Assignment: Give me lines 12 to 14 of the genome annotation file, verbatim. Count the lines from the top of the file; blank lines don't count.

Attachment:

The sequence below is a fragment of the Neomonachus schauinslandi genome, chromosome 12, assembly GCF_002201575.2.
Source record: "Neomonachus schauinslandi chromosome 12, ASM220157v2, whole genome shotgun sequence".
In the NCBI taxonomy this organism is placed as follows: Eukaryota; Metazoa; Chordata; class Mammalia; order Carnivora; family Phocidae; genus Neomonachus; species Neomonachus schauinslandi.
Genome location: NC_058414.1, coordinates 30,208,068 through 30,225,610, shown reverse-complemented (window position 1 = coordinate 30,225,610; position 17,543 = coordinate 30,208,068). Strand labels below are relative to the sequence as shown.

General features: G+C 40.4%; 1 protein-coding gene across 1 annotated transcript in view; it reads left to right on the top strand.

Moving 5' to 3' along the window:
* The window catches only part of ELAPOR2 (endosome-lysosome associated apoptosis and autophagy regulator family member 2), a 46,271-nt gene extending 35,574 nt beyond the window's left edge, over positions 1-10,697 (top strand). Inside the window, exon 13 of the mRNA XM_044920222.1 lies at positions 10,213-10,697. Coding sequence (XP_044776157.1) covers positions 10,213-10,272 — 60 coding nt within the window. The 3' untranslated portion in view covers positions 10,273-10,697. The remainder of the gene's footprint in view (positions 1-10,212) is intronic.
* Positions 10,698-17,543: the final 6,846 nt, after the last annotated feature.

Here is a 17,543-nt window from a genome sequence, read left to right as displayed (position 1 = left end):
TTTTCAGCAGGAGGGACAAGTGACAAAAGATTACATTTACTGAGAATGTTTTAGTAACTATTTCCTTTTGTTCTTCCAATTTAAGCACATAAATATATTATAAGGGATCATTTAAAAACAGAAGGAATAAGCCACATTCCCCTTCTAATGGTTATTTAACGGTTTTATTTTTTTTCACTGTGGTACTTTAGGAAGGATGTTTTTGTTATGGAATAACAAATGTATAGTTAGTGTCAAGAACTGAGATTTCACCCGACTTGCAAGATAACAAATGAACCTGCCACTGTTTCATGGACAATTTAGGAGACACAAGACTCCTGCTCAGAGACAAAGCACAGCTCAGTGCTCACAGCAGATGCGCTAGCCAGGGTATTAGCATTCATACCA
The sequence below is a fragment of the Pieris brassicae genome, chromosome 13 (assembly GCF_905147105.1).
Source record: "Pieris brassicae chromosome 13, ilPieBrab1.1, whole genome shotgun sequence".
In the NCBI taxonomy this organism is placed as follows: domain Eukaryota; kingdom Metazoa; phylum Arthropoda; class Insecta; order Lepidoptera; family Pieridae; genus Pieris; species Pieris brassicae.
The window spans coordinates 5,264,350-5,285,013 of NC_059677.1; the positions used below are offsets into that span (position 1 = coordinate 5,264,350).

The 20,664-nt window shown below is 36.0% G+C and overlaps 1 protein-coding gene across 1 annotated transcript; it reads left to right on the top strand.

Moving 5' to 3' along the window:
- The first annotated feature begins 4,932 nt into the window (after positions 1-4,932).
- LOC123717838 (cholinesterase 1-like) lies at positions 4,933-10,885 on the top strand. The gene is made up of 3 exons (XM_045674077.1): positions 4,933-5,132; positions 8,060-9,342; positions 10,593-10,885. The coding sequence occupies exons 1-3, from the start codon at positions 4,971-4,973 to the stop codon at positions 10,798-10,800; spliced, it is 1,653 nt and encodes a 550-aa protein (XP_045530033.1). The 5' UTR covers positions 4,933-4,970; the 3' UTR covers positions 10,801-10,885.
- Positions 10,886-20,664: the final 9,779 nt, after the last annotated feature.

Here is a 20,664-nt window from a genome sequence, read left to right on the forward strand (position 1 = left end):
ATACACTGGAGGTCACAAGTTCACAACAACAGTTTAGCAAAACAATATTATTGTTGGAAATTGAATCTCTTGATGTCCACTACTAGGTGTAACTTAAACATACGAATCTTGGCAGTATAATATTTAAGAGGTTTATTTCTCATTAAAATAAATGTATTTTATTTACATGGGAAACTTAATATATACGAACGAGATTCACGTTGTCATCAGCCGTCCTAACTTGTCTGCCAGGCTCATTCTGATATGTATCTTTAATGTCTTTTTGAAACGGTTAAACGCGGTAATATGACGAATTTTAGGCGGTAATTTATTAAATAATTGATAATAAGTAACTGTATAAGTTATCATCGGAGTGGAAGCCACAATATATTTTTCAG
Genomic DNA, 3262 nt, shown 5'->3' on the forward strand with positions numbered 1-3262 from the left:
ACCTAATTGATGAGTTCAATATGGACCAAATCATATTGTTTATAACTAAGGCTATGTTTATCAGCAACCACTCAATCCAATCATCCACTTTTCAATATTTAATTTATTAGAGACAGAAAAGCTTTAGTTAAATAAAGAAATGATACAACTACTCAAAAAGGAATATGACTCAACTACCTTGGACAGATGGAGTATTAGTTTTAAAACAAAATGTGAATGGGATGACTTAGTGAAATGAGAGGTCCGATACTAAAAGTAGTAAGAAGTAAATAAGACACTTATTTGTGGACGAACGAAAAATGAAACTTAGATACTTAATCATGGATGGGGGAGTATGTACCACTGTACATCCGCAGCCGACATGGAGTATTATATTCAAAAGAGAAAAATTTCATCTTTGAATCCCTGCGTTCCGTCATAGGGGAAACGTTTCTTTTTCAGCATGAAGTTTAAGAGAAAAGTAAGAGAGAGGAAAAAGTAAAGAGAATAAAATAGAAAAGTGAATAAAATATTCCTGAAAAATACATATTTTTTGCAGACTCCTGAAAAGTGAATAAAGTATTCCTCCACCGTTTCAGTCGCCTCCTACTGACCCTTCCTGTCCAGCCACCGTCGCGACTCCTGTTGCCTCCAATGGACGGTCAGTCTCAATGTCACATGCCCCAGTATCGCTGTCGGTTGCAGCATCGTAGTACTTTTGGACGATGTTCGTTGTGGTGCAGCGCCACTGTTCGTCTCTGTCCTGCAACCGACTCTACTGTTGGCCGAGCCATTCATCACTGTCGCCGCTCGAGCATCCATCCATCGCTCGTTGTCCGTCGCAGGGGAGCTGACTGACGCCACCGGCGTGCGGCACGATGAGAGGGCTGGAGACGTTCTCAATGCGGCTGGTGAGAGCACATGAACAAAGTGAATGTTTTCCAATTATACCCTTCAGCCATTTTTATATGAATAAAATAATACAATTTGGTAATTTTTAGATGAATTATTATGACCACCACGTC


Source record: "Pieris brassicae chromosome 13, ilPieBrab1.1, whole genome shotgun sequence".
In the NCBI taxonomy this organism is placed as follows: domain Eukaryota; kingdom Metazoa; phylum Arthropoda; class Insecta; order Lepidoptera; family Pieridae; genus Pieris; species Pieris brassicae.
The window spans coordinates 5,264,350-5,285,013 of NC_059677.1; the positions used below are offsets into that span (position 1 = coordinate 5,264,350).